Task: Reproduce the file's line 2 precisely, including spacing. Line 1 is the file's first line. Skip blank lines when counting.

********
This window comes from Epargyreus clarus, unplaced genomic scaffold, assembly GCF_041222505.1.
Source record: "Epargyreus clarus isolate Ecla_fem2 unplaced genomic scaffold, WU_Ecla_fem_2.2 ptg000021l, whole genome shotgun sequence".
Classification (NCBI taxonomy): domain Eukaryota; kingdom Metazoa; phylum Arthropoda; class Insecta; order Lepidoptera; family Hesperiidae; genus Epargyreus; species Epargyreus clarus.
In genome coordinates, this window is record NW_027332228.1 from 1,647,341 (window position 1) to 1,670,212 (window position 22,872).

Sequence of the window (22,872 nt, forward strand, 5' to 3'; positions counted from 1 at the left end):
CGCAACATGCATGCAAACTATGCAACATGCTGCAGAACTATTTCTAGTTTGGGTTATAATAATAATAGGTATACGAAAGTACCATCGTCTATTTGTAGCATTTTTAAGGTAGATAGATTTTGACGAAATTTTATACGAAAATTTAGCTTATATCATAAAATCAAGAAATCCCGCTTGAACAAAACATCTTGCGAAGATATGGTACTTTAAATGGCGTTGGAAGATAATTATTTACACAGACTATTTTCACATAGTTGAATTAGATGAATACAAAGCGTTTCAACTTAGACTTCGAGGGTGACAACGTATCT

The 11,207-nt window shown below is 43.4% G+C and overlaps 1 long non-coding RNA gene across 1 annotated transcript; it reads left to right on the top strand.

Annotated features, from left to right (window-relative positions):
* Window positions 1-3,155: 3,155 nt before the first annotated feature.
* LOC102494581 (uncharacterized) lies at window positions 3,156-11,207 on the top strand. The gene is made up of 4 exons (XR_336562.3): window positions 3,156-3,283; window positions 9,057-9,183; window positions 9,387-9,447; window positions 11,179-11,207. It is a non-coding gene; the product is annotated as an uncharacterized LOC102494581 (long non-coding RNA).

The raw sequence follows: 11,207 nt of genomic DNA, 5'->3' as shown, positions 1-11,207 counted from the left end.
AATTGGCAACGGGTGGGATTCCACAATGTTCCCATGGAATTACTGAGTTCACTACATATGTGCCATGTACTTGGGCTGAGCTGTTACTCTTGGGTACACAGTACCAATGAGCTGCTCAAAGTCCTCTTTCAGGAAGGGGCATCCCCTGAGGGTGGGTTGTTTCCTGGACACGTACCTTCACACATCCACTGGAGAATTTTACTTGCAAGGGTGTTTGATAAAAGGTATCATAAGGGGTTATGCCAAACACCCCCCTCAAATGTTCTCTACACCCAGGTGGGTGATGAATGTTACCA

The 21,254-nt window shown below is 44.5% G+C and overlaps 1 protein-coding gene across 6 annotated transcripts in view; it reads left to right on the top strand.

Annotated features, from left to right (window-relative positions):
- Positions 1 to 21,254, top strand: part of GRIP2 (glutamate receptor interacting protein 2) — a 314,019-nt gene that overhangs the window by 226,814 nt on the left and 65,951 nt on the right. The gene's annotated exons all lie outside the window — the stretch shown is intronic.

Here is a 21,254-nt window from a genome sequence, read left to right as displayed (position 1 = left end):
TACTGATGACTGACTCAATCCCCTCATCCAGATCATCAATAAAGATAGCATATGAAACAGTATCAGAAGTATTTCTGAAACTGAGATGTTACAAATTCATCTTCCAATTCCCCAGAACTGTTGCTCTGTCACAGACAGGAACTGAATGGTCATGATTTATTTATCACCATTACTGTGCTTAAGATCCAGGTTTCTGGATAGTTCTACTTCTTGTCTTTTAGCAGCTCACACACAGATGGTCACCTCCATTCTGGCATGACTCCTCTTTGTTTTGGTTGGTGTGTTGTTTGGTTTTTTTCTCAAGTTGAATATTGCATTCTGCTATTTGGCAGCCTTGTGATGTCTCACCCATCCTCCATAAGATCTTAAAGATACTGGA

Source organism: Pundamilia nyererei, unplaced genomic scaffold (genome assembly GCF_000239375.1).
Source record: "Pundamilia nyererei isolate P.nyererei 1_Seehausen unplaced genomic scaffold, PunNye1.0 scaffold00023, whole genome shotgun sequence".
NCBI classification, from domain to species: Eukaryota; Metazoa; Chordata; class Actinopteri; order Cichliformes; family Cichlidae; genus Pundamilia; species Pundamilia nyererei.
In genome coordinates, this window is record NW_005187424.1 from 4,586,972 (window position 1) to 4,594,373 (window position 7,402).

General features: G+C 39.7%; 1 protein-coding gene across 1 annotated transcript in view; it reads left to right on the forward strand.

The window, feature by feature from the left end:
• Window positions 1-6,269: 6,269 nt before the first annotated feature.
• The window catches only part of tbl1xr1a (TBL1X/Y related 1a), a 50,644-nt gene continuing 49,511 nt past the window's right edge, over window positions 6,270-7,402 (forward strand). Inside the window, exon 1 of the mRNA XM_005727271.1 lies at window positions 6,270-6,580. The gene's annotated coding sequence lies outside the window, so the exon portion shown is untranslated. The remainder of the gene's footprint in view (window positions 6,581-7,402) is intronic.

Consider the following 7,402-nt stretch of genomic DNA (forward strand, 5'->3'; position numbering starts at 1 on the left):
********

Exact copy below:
Source record: "Epargyreus clarus isolate Ecla_fem2 unplaced genomic scaffold, WU_Ecla_fem_2.2 ptg000021l, whole genome shotgun sequence".